Where much '60's abstraction remains determinedly aloof, austere and formalist, Berkowitz typically intensifies the emotional resonance of her work. She achieves this through an aching and obsessive involvement in construction and through the very tactility of the disparate (often discarded) materials used, whether they be plastic bags, bottles, rubber or sand. Significantly, the evenly spaced bands in Strata evidence the human touch. The anonymous surface of Post-Painterly Abstraction is repudiated - the sand is unapologetically lush, sensual and velvet-like and the rich colours, while restrained within a familiar, geometric grid, lend the work an intense but muffled emotionality.

Stella's approach, to the early stripe paintings, seems almost totally about process and represented apparent unconcern about 'finish' (the idea was necessarily more important than the work). Berkowitz steers us on a different path. While she clearly 'paints' in sand within a strictly linear and geometric format, she allows for the possibility of metaphoric space, through the intervention of texture and colour.

Further, the very geometry she exploits becomes a keenly ironic and deeply felt subversion of formalist principles. In this way, Berkowitz as an abstractionist, looks back to another American artist, Mark Rothko, for whom abstraction was also much more than geometry. Rothko believed that his work was essentially spiritual - to do with transcendence. Like Barnett Newman, Rothko insisted that his canvases posed spiritual mysteries. Abstract art was an expression of the ineffable.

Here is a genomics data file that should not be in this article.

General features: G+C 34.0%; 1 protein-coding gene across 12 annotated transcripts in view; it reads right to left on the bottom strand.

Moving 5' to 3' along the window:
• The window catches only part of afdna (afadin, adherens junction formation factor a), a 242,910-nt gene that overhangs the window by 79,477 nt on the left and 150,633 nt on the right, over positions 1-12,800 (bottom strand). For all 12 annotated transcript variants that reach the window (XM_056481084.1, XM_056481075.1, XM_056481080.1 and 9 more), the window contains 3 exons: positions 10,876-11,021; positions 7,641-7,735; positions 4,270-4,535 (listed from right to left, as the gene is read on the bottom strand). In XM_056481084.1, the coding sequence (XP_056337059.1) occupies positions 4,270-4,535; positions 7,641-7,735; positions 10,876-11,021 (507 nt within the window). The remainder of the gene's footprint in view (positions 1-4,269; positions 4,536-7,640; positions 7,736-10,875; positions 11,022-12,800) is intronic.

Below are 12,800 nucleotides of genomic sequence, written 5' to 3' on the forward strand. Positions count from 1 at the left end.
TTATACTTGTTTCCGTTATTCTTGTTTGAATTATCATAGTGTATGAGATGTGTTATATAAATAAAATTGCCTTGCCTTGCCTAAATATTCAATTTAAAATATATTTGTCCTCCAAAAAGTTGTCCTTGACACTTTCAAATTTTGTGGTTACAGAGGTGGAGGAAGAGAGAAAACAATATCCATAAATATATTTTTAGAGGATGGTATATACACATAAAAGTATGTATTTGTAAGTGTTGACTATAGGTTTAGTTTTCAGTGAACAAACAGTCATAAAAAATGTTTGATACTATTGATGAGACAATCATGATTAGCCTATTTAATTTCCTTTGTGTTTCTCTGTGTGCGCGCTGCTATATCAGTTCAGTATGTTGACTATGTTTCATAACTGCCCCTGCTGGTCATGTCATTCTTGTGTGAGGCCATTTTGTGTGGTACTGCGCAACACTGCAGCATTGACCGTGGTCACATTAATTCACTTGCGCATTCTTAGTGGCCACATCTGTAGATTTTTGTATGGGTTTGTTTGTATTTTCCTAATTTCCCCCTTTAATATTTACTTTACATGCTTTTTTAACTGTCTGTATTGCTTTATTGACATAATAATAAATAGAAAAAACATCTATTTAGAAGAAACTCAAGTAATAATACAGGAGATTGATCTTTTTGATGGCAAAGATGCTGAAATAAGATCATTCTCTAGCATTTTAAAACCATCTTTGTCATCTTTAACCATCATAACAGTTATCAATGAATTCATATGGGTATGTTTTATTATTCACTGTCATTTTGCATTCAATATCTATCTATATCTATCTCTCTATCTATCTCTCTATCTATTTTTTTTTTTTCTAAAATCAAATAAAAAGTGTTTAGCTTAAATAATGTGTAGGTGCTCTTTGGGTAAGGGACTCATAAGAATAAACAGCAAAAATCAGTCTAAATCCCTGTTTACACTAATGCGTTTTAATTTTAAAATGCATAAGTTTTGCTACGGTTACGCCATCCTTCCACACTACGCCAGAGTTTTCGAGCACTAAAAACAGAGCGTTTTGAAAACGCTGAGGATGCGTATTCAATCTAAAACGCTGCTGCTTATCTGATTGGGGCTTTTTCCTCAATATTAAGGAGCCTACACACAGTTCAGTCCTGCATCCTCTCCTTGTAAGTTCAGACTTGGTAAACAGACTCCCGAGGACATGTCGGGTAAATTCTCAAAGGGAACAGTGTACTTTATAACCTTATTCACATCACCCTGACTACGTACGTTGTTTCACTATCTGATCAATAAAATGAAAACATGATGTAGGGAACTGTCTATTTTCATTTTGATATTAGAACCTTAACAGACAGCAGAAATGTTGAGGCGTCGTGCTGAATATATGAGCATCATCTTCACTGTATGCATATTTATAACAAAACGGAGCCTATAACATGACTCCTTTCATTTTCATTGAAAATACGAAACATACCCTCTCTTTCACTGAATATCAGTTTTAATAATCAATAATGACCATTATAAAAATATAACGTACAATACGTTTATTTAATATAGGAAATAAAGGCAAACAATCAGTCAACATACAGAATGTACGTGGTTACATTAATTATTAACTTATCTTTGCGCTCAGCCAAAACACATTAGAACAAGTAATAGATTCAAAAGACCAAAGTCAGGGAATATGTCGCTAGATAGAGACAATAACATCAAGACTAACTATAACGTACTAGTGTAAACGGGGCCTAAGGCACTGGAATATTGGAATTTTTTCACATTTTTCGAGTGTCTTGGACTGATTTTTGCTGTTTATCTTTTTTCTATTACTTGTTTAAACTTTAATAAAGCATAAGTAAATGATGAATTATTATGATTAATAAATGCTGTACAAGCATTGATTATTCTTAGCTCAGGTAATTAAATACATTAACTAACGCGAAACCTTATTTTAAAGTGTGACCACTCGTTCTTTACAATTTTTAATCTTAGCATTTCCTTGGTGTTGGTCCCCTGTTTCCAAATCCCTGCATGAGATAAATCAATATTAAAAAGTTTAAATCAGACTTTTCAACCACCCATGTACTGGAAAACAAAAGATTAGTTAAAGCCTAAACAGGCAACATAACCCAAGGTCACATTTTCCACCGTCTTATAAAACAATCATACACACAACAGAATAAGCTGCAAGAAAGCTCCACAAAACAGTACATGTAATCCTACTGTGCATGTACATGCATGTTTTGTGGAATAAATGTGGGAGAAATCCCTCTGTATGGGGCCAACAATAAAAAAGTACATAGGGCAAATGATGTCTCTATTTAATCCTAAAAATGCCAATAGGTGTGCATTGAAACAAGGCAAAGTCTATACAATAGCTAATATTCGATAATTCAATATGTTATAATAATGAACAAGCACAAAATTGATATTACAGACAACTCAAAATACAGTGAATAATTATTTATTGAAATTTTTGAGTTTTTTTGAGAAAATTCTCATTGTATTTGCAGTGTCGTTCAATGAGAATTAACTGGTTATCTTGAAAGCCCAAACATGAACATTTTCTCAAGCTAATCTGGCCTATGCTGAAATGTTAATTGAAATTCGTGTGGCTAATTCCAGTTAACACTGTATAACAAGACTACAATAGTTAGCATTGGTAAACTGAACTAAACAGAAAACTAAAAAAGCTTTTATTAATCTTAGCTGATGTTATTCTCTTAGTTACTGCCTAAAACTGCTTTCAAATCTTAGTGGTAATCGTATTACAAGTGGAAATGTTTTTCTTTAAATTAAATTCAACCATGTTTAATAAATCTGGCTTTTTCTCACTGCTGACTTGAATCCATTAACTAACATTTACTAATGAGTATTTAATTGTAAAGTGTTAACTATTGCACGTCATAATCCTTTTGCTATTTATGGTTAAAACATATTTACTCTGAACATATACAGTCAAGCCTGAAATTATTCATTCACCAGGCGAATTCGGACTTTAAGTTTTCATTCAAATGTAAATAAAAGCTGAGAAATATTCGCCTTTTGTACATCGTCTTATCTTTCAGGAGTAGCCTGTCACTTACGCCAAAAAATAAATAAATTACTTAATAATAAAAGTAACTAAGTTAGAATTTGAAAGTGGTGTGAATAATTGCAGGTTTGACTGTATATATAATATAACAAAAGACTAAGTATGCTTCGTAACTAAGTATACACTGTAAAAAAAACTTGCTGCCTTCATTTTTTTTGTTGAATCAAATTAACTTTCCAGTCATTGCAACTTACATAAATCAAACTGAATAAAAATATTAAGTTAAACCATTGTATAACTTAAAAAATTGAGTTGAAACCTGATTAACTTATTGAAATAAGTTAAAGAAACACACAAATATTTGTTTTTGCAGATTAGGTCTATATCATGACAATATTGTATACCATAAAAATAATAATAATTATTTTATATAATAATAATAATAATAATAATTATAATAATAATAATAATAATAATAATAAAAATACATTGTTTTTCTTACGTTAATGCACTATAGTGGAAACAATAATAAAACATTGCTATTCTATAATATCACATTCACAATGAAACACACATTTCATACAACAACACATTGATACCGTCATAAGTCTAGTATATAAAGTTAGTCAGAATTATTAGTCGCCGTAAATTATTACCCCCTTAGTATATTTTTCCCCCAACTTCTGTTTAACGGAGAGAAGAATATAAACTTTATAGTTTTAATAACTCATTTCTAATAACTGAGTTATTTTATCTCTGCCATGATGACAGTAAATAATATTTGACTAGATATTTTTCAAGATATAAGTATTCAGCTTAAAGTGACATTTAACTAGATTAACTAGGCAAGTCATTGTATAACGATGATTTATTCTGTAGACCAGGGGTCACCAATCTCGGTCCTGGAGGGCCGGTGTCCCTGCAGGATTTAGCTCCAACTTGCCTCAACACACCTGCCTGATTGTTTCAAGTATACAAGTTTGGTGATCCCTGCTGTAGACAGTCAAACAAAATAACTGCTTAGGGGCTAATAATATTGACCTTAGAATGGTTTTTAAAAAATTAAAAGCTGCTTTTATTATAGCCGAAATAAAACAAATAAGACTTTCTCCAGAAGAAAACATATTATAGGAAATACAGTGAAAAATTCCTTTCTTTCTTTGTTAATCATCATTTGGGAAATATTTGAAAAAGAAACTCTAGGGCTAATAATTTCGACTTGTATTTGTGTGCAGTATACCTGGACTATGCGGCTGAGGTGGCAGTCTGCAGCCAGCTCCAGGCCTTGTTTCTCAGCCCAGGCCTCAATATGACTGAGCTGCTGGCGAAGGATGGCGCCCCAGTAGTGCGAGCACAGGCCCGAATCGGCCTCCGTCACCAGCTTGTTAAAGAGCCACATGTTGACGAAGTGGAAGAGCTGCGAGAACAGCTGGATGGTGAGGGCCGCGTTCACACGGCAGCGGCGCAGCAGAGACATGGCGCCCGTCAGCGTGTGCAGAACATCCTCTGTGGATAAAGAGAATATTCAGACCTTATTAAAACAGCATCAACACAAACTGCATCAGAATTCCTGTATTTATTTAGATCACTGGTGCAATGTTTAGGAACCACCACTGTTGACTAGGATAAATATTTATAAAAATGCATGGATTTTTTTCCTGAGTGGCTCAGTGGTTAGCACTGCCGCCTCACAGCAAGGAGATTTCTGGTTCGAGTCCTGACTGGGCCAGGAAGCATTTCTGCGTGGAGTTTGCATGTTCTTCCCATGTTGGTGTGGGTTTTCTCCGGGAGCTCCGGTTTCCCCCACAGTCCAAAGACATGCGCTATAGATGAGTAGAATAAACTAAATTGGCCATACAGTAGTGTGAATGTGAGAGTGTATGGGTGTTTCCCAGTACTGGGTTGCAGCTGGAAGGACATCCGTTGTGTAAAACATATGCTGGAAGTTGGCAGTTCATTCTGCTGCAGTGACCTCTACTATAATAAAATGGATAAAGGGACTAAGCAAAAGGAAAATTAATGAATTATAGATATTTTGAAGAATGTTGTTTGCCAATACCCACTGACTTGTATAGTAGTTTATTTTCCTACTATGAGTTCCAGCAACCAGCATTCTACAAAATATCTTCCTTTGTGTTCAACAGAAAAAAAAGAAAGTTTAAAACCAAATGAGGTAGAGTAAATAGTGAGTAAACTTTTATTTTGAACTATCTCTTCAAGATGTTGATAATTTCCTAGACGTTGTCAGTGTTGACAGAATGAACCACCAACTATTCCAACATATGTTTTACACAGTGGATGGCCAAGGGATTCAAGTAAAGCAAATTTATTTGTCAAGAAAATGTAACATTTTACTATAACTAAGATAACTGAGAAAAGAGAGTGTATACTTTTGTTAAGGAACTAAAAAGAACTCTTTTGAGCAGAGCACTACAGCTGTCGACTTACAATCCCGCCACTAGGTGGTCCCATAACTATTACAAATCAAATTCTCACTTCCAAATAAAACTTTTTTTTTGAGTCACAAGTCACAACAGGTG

Strata encourages both an emotional and physical passage through the work itself. The repeated, rhythmic layers (the stripes) can be seen as pathways to meditative experience and multiple levels of meaning. The work invites us in.

Another important reference in Strata is to the indigenous people of Australia, whose desert art also utilises coloured sands. Berkowitz, like traditional tribal artists, is not interested in constructing lasting monuments, but in making ephemeral work that can be returned to the earth. Her installations are centred on an ecological awareness that acknowledges the environment and environmental threat.

The final realisation of any site-specific work by Lauren Berkowitz is often the result of painstaking research. In Strata Berkowitz based her study on the region's soil and its stratification, all drawn from a local sand quarry. Through the considered use of local material, Berkowitz provides an empathetic and idiosyncratic sculptural understanding of the region and its geological identity. What is evident in the resultant installation is a pared back, restrained but nonetheless compelling sense of the fragility of the earth and a uniquely sensitive reading of the immediate environment of the gallery.

Strata is essentially located within an investigation of notions to do with abstract practice - in order to locate the artist's work within an ongoing art history. This stance is reinforced through wider connections to the history of the site, the genesis of site-specific sculpture itself and personal, spiritual concerns.


* From the title of the Whitney Museum of Art exhibition The New Sculpture 1965-1975: Between Geometry and Gesture.

Simeon Kronenberg October, 1999.